Best Buy has instituted a program called Results Oriented Work Environment (ROWE), to combat this antiquated, assembly-line way of thinking. Workers come in when they want, they leave when they want and they don’t make excuses. Major deliverables are known in advance and management trusts its employees to get the job done. This may be an elaborate PR stunt, but if Best Buy actually practices what they preach; they are embracing the blended life.

I am absolutely convinced that this is the future of work. How refreshing would it be to have no idea how many hours you worked because there is no distinction between work hours and life hours?

It’s a new way of thinking, and like my buddy Ryan Paugh said, “change” is a dirty word, but it’s necessary and it’s logical. My peers entering the workforce are not preprogrammed to make a giant distinction between work time and other time. Now is the opportunity to make this very simple change in thinking. It’s a win-win situation. Half of the American population will no longer hate their jobs, which will inevitably lead to increased production for the corporations. The only sector that could possibly lose out is pharmaceutical, when clinical depression reaches an all-time low. And that’s just fine by me.

I’m amazed that a program such as this can be considered revolutionary. To me, it just makes sense. Apparently some older workers equate not having strict business hours with working around the clock. This is completely understandable. If you have been controlled by the clock and overly concerned with hours for years, then it may be hard to differentiate productivity from hours worked. When I have had enough and am struggling to concentrate on my work, it seems pretty obvious to me that I need to shut it down and do other things. The work can be finished later.

Of course, it will not be easy to implement this new way of working for every type of job. Hourly workers actually need to record their time, doctors need to be around in case of an emergency, stock brokers must be available when the market is open and I’m sure there are other examples where this would not work too easily. However, a Results Oriented Work Environment for the average corporate Joe would be a beautiful thing.

Best Buy (or at least their PR department) is redefining the meaning of work-life balance. Simply put, they have created a blended life culture. The wheels have been set in motion; it’s only a matter of time before everyone hops on board.

Ryan Healy’s blog is Employee Evolution.

A few months after I graduated from college, I got a job at the Chicago Mercantile Exchange. I thought it was the perfect job for me because I was very focused on playing professional beach volleyball, and I needed to earn money to get myself to Los Angeles, but I couldn’t work 9-5 because then I wouldn’t have enough time on the beach.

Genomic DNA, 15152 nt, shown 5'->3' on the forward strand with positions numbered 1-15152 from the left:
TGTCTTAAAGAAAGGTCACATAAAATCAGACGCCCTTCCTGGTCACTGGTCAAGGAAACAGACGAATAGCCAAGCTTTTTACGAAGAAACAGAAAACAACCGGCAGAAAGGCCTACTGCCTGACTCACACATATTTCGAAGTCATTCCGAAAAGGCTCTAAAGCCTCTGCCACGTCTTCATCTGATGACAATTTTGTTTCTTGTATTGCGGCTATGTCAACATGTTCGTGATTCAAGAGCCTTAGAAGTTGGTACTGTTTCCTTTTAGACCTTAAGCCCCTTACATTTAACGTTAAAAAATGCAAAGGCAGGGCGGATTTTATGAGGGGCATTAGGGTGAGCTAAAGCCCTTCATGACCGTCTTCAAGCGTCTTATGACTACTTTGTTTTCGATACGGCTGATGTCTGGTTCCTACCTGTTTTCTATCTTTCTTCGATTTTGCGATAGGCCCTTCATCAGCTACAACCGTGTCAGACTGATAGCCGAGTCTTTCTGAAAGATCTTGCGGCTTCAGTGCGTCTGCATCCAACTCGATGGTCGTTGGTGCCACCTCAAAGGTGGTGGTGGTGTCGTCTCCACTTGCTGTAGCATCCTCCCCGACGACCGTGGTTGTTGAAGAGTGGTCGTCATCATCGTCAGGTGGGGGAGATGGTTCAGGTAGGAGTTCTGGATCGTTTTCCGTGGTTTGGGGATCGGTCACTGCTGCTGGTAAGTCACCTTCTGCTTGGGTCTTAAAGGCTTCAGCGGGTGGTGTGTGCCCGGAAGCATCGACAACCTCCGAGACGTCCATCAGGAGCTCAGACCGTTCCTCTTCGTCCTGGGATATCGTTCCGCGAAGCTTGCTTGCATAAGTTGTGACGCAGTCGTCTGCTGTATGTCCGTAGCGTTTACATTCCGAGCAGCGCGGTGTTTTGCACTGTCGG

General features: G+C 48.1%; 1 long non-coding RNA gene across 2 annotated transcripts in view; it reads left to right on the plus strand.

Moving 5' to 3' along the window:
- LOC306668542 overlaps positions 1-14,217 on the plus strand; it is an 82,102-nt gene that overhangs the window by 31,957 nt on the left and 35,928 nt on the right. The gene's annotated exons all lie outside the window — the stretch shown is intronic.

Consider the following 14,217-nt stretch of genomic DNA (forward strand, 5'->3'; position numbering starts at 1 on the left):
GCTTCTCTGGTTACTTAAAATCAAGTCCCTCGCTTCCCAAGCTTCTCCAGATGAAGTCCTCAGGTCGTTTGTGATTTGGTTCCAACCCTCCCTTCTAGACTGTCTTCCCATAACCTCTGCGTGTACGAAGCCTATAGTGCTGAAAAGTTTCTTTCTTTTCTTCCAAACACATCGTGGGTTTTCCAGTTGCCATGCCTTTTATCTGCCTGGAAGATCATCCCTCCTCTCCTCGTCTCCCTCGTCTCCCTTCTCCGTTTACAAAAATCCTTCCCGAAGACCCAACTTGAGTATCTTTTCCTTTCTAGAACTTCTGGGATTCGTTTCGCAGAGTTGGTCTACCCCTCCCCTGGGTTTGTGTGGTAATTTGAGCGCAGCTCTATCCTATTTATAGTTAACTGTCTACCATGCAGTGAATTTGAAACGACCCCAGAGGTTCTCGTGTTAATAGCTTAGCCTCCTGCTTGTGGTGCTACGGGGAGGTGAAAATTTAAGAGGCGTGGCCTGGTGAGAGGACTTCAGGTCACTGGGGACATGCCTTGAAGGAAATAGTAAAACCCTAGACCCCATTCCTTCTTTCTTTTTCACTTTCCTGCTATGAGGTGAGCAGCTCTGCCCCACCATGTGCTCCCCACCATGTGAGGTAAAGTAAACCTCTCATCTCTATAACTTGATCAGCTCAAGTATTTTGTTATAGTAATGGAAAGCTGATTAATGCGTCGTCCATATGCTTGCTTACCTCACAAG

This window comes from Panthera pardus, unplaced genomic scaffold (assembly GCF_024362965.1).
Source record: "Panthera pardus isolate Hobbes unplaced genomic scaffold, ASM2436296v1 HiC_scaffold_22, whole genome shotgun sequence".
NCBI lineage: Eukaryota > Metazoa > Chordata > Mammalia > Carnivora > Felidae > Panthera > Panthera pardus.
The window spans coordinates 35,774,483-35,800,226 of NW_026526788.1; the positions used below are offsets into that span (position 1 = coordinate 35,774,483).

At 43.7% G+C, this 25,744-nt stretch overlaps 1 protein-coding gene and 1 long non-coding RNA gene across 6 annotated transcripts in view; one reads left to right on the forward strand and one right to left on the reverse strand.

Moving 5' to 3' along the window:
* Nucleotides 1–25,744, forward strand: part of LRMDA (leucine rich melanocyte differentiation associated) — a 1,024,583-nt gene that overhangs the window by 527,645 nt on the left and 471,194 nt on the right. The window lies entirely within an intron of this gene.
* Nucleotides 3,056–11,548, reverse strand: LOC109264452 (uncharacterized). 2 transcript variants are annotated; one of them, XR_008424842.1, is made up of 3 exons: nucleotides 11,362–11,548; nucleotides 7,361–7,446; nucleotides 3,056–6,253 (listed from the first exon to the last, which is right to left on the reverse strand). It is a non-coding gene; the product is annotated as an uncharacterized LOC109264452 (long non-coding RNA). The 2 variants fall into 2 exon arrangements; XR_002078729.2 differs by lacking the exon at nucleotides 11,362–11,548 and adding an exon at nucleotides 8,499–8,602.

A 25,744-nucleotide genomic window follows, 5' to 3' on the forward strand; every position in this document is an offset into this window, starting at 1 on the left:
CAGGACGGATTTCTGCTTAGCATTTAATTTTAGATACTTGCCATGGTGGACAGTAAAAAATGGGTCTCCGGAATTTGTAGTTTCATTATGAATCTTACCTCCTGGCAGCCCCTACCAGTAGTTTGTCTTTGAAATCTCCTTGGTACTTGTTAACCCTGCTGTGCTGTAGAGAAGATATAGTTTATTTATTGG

My job at the Mercantile Exchange was 7am to 2pm. I got the job from a trader who wanted a volleyball partner. I worked for Prudential Bache running orders from the guys who took the orders on the phone, to the guys in the trading pit who held stacks of paper orders. These guys holding the stack kept track of orders (like, buy 30 lots of cattle when the price hits 15) and gave them to the traders when the price hit. Then the trader executed the trade.

I tell you all this to tell you why I was so bad at the job. But first, here’s why I was so good: Because I had no work clothes. I graduated from college and had a job as a bike messenger and played volleyball. So I had no money to buy a new wardrobe for the trading floor. I thought this was okay because the men (it’s almost all men) didn’t even change their ties each day – they left a tie hanging in their office and wore the same one every day.

So I wore what can only be called beach cover-ups. And I thought the men thought they were dresses. Really, though, what the men thought is that I was available for sex. So, no surprise, I got a very good job in the trading pit almost immediately even though most people (read: men) had to work years before getting a job like that. My job was to keep track of what price people were paying for the British Pound.

The problem is that I’m dyslexic. I was never really sure about this, until I had this job. I was supposed to hold a bunch of orders to buy and sell British Pounds, and tell a broker when it was time to fill an order. But I could never figure out if the price was moving up or down. The numbers were just a big mess in my head. I know, you are thinking that this is very easy to figure out: Three comes after two, one comes before two. But you are probably not dyslexic. You, for example, know your right and left every time, which I cannot say for myself.

So I wasn’t very good at my job that summer, but you have to do something absolutely terrible to be a young twentysomething girl at the Mercantile Exchange and lose your job.

When things got really bad, I’d take a break and read Jane Eyre in the bathroom. The great thing about having so few female co-workers is no one noticed the long hours I spent in the largest stall. When the markets were slow, I’d read a whole chapter.

I just sort of continued this way, being such a wreck at work that I was taking longer and longer breaks with longer Victorian novels.

But then the Berlin Wall fell. It is an understatement to say that this moment caused complete mayhem in the European currency markets. I was so checked out, from trying to keep track of the orders, and Jane Eyre, and my escape to Los Angeles, that I did not even know what happened. And I was screaming, What’s happening?!?!, but trading at the Mercantile Exchange is open outcry, and at that point, if you stopped to say anything you’d miss a trade.